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West Nile Treatment Study Begins

Hepatitis C Drug May Prevent West Nile Death, Brain Damage
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WebMD Health News

Aug. 23, 2002 -- A drug now used to treat hepatitis C may help people with severe West Nile virus infection. A clinical trial to test the drug in people with serious West Nile disease already is underway.

The drug is called alpha interferon, a man-made version of one of the body's natural defenses against viruses and other germs. Cornell University researcher James Rahal, MD, and colleagues hope that by treating patients early in the course of a West Nile infection, they can prevent the brain damage that can occur. Interferon treatment will not reverse any brain damage caused by the infection.

Last year, Rahal's team used alpha interferon to treat 15 patients with St. Louis encephalitis virus, a close cousin of West Nile virus. Compared with untreated patients, those treated with the drug did much better. They suffered much less damage from their brain infections.

"I am hopeful it is effective but I am not deceiving myself," Rahal tells WebMD. "The results of that study were sufficiently encouraging to do a trial with West Nile virus patients -- but we just don't know yet whether it will work."

The type of alpha interferon being studied is Intron A, made by Schering Plough. The company is helping pay for the study. Intron A is in drug stores -- and doctors theoretically could prescribe it for West Nile infection. But Rahal warns that it's far too soon to know whether the drug really works against this virus. And it can have serious side effects. It makes people feel like they have a bad case of the flu and it can reduce infection-fighting blood cells to dangerously low levels. These side effects go away when treatment stops.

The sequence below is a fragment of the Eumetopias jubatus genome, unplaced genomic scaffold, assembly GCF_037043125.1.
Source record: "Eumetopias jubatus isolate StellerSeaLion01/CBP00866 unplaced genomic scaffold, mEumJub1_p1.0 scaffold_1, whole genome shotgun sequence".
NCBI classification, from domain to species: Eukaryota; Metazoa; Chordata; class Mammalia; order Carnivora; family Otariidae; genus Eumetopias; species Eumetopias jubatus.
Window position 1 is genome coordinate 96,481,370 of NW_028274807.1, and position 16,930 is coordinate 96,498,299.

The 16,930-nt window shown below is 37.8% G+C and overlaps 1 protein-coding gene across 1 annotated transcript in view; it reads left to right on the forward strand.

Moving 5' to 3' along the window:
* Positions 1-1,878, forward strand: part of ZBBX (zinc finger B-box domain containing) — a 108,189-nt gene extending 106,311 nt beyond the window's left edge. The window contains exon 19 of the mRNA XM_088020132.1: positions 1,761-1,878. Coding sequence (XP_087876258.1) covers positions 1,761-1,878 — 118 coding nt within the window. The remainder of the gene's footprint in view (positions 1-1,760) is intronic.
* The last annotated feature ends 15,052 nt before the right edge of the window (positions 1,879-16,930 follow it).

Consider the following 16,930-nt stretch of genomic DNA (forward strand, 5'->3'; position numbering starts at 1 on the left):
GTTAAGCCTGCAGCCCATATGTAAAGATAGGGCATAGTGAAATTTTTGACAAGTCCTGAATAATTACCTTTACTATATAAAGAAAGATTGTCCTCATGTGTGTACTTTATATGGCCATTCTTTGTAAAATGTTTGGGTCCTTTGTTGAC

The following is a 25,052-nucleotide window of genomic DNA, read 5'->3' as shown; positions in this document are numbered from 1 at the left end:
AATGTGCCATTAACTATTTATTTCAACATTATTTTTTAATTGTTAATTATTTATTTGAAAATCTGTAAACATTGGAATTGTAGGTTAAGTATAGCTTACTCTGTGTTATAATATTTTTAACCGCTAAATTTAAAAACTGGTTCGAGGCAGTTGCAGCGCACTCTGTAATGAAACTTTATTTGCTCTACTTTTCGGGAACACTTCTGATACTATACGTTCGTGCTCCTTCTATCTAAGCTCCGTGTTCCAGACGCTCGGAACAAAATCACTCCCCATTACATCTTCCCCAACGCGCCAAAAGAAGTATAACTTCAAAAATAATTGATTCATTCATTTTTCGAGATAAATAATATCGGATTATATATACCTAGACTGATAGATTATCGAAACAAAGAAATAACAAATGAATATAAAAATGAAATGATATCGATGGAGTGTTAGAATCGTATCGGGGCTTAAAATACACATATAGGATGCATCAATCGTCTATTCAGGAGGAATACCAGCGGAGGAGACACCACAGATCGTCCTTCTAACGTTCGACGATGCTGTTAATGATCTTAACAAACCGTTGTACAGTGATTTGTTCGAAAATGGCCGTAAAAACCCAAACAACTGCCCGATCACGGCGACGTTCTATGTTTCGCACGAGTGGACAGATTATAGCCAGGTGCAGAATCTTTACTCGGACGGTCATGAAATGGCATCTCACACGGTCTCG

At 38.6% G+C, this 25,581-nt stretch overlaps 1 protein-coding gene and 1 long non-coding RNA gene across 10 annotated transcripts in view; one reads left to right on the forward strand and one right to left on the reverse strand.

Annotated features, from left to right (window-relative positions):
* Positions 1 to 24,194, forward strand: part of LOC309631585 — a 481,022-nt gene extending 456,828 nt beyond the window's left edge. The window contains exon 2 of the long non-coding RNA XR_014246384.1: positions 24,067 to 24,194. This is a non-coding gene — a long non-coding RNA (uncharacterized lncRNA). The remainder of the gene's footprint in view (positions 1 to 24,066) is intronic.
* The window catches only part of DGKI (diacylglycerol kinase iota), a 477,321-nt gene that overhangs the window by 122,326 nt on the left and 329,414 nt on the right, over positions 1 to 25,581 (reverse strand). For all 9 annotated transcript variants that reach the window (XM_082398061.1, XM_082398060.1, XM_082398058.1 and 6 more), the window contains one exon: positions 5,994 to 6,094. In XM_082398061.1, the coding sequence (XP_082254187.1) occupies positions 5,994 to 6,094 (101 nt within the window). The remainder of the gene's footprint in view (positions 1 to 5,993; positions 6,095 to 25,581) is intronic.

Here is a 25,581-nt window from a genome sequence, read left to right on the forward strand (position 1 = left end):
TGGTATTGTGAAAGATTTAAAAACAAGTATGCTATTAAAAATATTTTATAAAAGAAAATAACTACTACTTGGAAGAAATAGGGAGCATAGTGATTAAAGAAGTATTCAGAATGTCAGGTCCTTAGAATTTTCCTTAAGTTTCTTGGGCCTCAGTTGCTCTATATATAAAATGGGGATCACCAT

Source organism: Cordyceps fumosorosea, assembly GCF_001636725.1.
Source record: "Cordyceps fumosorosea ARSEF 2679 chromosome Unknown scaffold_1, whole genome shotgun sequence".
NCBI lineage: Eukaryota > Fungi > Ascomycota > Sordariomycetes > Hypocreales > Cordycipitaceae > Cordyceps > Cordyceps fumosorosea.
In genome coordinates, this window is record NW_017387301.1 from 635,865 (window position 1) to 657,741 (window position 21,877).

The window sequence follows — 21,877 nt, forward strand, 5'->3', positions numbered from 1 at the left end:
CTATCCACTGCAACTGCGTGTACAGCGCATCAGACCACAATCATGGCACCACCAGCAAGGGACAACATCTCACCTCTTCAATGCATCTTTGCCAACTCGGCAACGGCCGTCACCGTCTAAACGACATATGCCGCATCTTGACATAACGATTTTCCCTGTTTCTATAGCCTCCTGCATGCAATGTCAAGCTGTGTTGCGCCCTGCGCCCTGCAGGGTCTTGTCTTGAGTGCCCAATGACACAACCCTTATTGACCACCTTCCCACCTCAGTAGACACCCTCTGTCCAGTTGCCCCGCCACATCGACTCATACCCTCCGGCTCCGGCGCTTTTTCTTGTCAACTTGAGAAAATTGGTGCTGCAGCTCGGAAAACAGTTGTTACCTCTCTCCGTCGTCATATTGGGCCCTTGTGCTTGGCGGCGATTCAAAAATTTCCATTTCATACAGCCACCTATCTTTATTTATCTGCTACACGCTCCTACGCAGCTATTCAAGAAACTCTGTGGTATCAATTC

"Many people may say, 'Well, give it to me,'" Rahal says. "But interferon is not chicken soup. It has its side effects. They should know that this is a powerful drug."

The new study will enroll 40 patients from all over the country. To enter the trial, patients must begin treatment within four days of entering the hospital. Patients aged 50 and older must have evidence of West Nile infection in their spinal fluid. Patients aged 18-49 must have clinical evidence of West Nile encephalitis.

Study patients get two weeks of treatment. Half of them will get a placebo instead of Intron A. Neither the people in the trial nor their doctors will know whether they are getting the real drug or the placebo. This kind of study design is the only sure way to know whether the drug really works.

Right now there is no specific treatment for West Nile virus infection. Fortunately, most people get such a mild infection that they have no symptoms at all. Other people develop more severe disease. When the virus gets into the brain, it causes encephalitis. Encephalitis can be very severe. Treatment may require intense supportive therapy including hospitalization, intravenous fluids, breathing assistance with a ventilator, prevention of other infections, and round-the-clock nursing care.

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